Sign of the Cross, The (DVD Review)23 May, 2011 By: Mike Clark
Stars Fredric March, Claudette Colbert, Charles Laughton, Elissa Landi.
It’s one thing for a major screen production to be restored and another when the footage that has had to be re-instated constituted, say, 85% of what the movie had. Welcome to the strange fate of the picture that launched Cecil B. DeMille’s second — and, from then on, permanent — tenure at Paramount, when he became the only pre-‘70s director along with Hitchcock (and even more so) who meant more at the box office than many stars.
As the title portends, Cross is a prototypical DeMille religious spectacular — the kind that inspired one of my favorite New Yorker cartoons of all time. It’s the one where hundreds of Roman extras are sitting next to each other at a banquet table when one turns to the other and notes that, “This cherry cobbler is good.”
A milk bath, not cherry cobbler, is one of the things that got this spectacle in trouble with censors when the movie was reissued late in World War II — a dozen years after the institution (and intrusion) of Hollywood’s unlamented Production Code, which sapped a lot of standard human behavior out of the movies. Not that milk baths like the one Empress Poppaea of Rome takes here represent standard everyday procedure even now. But if a major filmmaker conceived one, we should reserve the right to see it — Claudette Colbert’s exposed breasts or not. Besides, Poppaea’s pet cats seem to dig the milk (lap, lap).
We’re in 66 A.D., and Fredric March (showing his legs as the prefect of Rome in ways that his recent Oscar-winning role in Dr. Jekyll and Mr. Hyde hadn’t allowed) has just given aid to a comely Christian (Elissa Landi). And this is fooling with job security; the religion she practices isn’t Nero’s religion of choice. This movie actually opens with Nero’s fiddling as Rome burns (could DeMille “bring it” or what?), and ruler is played in bulls-eye casting by a putty-nosed Charles Laughton. Probably for the first and last time on screen, Laughton shows a lot of leg as well.
DeMille’s direction of actors is not atypically 19th-century stilted, but this only matters in the first film’s first half when Colbert isn’t on screen as much. When she does move center stage to display jealous pique over the prefect’s affections for Landi, we get a reminder of how much vitality Colbert brought to DeMille’s Cleopatra, which followed a couple years later.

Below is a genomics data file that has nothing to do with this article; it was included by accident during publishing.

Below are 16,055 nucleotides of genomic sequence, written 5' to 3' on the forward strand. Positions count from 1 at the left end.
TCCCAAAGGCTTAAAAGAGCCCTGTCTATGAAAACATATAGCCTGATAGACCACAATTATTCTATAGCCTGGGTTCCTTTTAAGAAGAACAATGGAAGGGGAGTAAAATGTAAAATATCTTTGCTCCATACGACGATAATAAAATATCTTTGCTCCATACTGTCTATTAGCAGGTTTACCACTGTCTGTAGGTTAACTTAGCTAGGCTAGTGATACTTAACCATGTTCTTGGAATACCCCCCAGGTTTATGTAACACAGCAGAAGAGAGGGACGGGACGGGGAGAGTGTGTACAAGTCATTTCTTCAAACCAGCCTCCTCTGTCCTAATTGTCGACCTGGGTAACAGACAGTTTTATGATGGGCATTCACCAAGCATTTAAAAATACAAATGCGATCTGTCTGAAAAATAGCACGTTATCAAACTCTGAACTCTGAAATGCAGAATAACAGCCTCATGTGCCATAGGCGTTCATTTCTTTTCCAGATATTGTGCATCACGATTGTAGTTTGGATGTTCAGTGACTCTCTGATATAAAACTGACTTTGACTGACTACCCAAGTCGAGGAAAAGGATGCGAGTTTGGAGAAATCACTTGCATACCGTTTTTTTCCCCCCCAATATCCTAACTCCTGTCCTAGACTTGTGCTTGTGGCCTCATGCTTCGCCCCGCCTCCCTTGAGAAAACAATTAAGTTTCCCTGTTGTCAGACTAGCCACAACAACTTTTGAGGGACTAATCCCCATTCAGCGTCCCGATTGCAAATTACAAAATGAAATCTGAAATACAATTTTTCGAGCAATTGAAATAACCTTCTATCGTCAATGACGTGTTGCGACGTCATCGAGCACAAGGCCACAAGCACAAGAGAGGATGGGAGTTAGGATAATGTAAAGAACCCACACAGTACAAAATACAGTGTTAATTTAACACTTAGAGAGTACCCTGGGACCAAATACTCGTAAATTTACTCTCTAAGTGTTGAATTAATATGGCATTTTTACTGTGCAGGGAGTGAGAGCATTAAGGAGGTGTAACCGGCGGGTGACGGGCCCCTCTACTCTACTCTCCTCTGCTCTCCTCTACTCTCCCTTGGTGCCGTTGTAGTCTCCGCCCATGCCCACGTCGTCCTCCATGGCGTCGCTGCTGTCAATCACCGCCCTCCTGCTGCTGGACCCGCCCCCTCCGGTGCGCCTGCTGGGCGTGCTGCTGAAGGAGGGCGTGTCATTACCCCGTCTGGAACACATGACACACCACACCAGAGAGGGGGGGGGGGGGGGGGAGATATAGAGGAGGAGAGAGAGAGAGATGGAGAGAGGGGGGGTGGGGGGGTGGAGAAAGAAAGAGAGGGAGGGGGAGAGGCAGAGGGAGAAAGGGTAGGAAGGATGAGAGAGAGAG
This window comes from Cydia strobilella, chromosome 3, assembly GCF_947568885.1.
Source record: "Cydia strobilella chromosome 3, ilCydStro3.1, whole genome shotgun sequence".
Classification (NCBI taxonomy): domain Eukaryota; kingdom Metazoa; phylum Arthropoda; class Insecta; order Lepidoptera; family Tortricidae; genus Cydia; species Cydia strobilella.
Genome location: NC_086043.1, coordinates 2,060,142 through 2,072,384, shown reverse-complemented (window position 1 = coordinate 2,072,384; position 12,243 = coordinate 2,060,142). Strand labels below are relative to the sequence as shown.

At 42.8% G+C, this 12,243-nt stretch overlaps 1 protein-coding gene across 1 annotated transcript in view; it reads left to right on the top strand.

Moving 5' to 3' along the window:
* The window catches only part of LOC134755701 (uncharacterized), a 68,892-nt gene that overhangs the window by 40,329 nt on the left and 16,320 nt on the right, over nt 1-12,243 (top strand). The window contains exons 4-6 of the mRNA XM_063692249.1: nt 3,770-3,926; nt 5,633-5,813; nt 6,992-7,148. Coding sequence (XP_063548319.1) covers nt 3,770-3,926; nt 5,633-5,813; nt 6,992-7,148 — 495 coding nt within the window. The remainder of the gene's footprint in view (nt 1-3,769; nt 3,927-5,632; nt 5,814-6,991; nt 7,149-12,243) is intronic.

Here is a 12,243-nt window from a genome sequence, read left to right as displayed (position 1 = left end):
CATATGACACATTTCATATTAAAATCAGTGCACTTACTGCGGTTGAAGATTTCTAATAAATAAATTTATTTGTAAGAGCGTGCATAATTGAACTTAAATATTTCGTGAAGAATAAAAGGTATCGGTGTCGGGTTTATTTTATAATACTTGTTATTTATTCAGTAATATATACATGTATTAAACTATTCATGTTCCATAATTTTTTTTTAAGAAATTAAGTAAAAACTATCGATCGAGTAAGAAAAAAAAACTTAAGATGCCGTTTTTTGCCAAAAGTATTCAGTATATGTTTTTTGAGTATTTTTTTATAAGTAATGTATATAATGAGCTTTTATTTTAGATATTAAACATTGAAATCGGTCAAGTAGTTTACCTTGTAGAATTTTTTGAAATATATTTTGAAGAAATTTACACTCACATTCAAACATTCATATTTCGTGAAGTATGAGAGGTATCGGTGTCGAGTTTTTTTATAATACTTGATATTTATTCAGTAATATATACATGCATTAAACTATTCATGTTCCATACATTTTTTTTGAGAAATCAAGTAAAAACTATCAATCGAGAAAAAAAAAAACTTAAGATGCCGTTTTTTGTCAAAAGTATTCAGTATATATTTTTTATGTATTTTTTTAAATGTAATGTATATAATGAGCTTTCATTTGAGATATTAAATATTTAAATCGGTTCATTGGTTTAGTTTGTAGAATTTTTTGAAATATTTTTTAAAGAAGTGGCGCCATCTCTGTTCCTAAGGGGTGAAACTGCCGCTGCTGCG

Like Cleo, this rival in opulence was previously available only in Universal’s five-title DeMille boxed set and is now available individually. It is very much worth seeing for the cast, the décor, for Karl Struss’s shimmering Oscar-nominated photography and – most of all – it’s still incredibly bloodthirsty arena sequence, which doesn’t get lazy with that same old lions-eating-Christians stuff. There are crocodiles, at least one gorilla (I lost count in the mayhem), elephants carrying off dying upside-down victims to a who-knows-where-lair and a genuinely naked femme looker tied to a post. It’s all a lead-in to a March-Landi wrap-up that’s not dissimilar to the way Richard Burton and Jean Simmons would seal their spiritual fate in The Robe.
I saw Cross for the first time in the early 1960s when I was either 12 or 13 — and can’t recall what precisely got trimmed for the aforementioned December 1944, reissue (which then became the only version you could see for decades). But I do remember that when I finally got to see this UCLA restoration sometime in the 1980s or early ‘90s, my eyes did a 3-D number out of their sockets like something out of a Tex Avery cartoon in a way they hadn’t earlier. The excisions must have been substantial.
What I do remember from the old TV showing was the give/take 9-minute prologue that got affixed to the ‘40s reissue — something about American B-17 pilots dropping leaflets on Rome as two chaplains draw the parallel between Nero and Hitler. Mercifully, this nonsense (which DeMille himself apparently helped initiate) is gone from this print — though someday, it would be instructive to see it included as a bonus extra. Happily, this version has what counts: a more revealed Colbert in the milk bath, the unclad blonde in the arena and crocodiles looking so ravenous that you’d think someone had just plunked Lassie immediately off-camera.
There are all kinds of things about modern society that make one nostalgic — like, say, successive generations of kids who’ve played video games instead of reading books and drivers who clip your fender when making a sharp left-hand term as they yak on a cellphone. But obscure censors trimming the very same scenes out of a major movie that made it a box office smash just twelve years earlier? Cross’s history and happy restoration is an antidote to unbridled nostalgia for the bad old days.